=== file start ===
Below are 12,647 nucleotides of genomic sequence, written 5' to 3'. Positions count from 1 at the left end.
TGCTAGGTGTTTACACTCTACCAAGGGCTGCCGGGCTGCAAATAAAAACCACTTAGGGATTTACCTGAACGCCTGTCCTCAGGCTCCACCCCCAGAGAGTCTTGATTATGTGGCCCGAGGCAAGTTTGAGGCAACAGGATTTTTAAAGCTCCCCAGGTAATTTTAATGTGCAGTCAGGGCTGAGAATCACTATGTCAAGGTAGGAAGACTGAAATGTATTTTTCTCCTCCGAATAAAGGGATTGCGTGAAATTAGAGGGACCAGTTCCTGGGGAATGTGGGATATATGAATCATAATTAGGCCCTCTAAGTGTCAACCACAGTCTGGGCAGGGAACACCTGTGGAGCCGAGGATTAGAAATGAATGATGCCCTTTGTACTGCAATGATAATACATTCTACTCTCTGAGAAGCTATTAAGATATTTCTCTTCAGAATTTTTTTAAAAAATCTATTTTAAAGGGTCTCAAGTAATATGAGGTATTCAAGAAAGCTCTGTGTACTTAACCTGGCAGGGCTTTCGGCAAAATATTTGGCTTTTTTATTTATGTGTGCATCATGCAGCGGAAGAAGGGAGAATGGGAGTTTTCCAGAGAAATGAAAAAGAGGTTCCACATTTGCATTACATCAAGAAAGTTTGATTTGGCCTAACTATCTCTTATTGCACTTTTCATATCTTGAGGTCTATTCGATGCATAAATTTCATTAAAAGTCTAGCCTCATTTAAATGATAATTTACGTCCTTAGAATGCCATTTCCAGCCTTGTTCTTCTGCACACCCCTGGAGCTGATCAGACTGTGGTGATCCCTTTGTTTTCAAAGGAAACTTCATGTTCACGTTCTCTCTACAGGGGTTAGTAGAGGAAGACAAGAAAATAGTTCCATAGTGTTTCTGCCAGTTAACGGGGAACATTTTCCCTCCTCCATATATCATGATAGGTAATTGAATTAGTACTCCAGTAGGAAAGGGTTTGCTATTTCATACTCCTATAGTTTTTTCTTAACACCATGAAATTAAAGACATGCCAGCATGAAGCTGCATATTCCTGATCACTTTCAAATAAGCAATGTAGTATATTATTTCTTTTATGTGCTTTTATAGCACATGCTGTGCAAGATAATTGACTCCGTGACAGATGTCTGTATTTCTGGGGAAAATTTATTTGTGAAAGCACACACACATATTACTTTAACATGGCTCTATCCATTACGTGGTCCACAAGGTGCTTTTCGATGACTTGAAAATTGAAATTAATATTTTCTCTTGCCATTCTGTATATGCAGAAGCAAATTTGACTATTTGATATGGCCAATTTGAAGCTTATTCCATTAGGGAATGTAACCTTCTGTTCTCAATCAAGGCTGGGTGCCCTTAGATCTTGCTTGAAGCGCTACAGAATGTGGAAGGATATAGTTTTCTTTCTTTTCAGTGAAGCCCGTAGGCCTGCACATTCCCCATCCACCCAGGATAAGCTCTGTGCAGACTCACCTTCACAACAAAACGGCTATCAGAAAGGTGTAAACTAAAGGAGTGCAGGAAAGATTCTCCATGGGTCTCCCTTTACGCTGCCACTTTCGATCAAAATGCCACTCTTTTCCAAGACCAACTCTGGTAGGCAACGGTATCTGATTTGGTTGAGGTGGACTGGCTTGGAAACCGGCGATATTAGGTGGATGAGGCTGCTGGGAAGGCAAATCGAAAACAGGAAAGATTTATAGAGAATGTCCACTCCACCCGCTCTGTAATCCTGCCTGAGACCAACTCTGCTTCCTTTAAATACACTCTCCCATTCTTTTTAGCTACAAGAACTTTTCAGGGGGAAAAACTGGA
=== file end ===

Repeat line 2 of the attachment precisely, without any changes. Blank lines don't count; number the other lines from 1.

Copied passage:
TGCTAGGTGTTTACACTCTACCAAGGGCTGCCGGGCTGCAAATAAAAACCACTTAGGGATTTACCTGAACGCCTGTCCTCAGGCTCCACCCCCAGAGAGTCTTGATTATGTGGCCCGAGGCAAGTTTGAGGCAACAGGATTTTTAAAGCTCCCCAGGTAATTTTAATGTGCAGTCAGGGCTGAGAATCACTATGTCAAGGTAGGAAGACTGAAATGTATTTTTCTCCTCCGAATAAAGGGATTGCGTGAAATTAGAGGGACCAGTTCCTGGGGAATGTGGGATATATGAATCATAATTAGGCCCTCTAAGTGTCAACCACAGTCTGGGCAGGGAACACCTGTGGAGCCGAGGATTAGAAATGAATGATGCCCTTTGTACTGCAATGATAATACATTCTACTCTCTGAGAAGCTATTAAGATATTTCTCTTCAGAATTTTTTTAAAAAATCTATTTTAAAGGGTCTCAAGTAATATGAGGTATTCAAGAAAGCTCTGTGTACTTAACCTGGCAGGGCTTTCGGCAAAATATTTGGCTTTTTTATTTATGTGTGCATCATGCAGCGGAAGAAGGGAGAATGGGAGTTTTCCAGAGAAATGAAAAAGAGGTTCCACATTTGCATTACATCAAGAAAGTTTGATTTGGCCTAACTATCTCTTATTGCACTTTTCATATCTTGAGGTCTATTCGATGCATAAATTTCATTAAAAGTCTAGCCTCATTTAAATGATAATTTACGTCCTTAGAATGCCATTTCCAGCCTTGTTCTTCTGCACACCCCTGGAGCTGATCAGACTGTGGTGATCCCTTTGTTTTCAAAGGAAACTTCATGTTCACGTTCTCTCTACAGGGGTTAGTAGAGGAAGACAAGAAAATAGTTCCATAGTGTTTCTGCCAGTTAACGGGGAACATTTTCCCTCCTCCATATATCATGATAGGTAATTGAATTAGTACTCCAGTAGGAAAGGGTTTGCTATTTCATACTCCTATAGTTTTTTCTTAACACCATGAAATTAAAGACATGCCAGCATGAAGCTGCATATTCCTGATCACTTTCAAATAAGCAATGTAGTATATTATTTCTTTTATGTGCTTTTATAGCACATGCTGTGCAAGATAATTGACTCCGTGACAGATGTCTGTATTTCTGGGGAAAATTTATTTGTGAAAGCACACACACATATTACTTTAACATGGCTCTATCCATTACGTGGTCCACAAGGTGCTTTTCGATGACTTGAAAATTGAAATTAATATTTTCTCTTGCCATTCTGTATATGCAGAAGCAAATTTGACTATTTGATATGGCCAATTTGAAGCTTATTCCATTAGGGAATGTAACCTTCTGTTCTCAATCAAGGCTGGGTGCCCTTAGATCTTGCTTGAAGCGCTACAGAATGTGGAAGGATATAGTTTTCTTTCTTTTCAGTGAAGCCCGTAGGCCTGCACATTCCCCATCCACCCAGGATAAGCTCTGTGCAGACTCACCTTCACAACAAAACGGCTATCAGAAAGGTGTAAACTAAAGGAGTGCAGGAAAGATTCTCCATGGGTCTCCCTTTACGCTGCCACTTTCGATCAAAATGCCACTCTTTTCCAAGACCAACTCTGGTAGGCAACGGTATCTGATTTGGTTGAGGTGGACTGGCTTGGAAACCGGCGATATTAGGTGGATGAGGCTGCTGGGAAGGCAAATCGAAAACAGGAAAGATTTATAGAGAATGTCCACTCCACCCGCTCTGTAATCCTGCCTGAGACCAACTCTGCTTCCTTTAAATACACTCTCCCATTCTTTTTAGCTACAAGAACTTTTCAGGGGGAAAAACTGGA